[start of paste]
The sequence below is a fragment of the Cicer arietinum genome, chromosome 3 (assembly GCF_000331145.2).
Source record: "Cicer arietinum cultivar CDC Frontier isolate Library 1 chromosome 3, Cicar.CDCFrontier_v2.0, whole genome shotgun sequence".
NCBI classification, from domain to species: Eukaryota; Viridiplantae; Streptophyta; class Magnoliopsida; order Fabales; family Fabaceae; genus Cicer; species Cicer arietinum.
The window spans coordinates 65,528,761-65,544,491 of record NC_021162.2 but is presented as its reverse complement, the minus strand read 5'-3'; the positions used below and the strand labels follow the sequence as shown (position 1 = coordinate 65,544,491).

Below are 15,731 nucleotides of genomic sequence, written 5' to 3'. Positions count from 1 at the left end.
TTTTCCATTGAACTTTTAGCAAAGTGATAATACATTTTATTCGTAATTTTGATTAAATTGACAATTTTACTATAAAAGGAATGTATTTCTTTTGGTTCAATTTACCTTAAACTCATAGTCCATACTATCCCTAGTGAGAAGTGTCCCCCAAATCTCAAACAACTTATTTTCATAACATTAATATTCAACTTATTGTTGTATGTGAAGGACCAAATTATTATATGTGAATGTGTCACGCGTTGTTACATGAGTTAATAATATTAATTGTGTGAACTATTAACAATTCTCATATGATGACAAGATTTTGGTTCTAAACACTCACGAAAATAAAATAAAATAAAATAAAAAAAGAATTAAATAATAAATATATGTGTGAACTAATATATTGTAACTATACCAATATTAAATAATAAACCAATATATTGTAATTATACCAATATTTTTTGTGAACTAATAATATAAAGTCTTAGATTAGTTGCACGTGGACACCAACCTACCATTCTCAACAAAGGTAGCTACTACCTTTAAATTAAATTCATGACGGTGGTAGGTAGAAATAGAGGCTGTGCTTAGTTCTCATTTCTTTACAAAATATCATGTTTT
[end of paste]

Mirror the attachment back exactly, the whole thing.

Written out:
The sequence below is a fragment of the Cicer arietinum genome, chromosome 3 (assembly GCF_000331145.2).
Source record: "Cicer arietinum cultivar CDC Frontier isolate Library 1 chromosome 3, Cicar.CDCFrontier_v2.0, whole genome shotgun sequence".
NCBI classification, from domain to species: Eukaryota; Viridiplantae; Streptophyta; class Magnoliopsida; order Fabales; family Fabaceae; genus Cicer; species Cicer arietinum.
The window spans coordinates 65,528,761-65,544,491 of record NC_021162.2 but is presented as its reverse complement, the minus strand read 5'-3'; the positions used below and the strand labels follow the sequence as shown (position 1 = coordinate 65,544,491).

Below are 15,731 nucleotides of genomic sequence, written 5' to 3'. Positions count from 1 at the left end.
TTTTCCATTGAACTTTTAGCAAAGTGATAATACATTTTATTCGTAATTTTGATTAAATTGACAATTTTACTATAAAAGGAATGTATTTCTTTTGGTTCAATTTACCTTAAACTCATAGTCCATACTATCCCTAGTGAGAAGTGTCCCCCAAATCTCAAACAACTTATTTTCATAACATTAATATTCAACTTATTGTTGTATGTGAAGGACCAAATTATTATATGTGAATGTGTCACGCGTTGTTACATGAGTTAATAATATTAATTGTGTGAACTATTAACAATTCTCATATGATGACAAGATTTTGGTTCTAAACACTCACGAAAATAAAATAAAATAAAATAAAAAAAGAATTAAATAATAAATATATGTGTGAACTAATATATTGTAACTATACCAATATTAAATAATAAACCAATATATTGTAATTATACCAATATTTTTTGTGAACTAATAATATAAAGTCTTAGATTAGTTGCACGTGGACACCAACCTACCATTCTCAACAAAGGTAGCTACTACCTTTAAATTAAATTCATGACGGTGGTAGGTAGAAATAGAGGCTGTGCTTAGTTCTCATTTCTTTACAAAATATCATGTTTT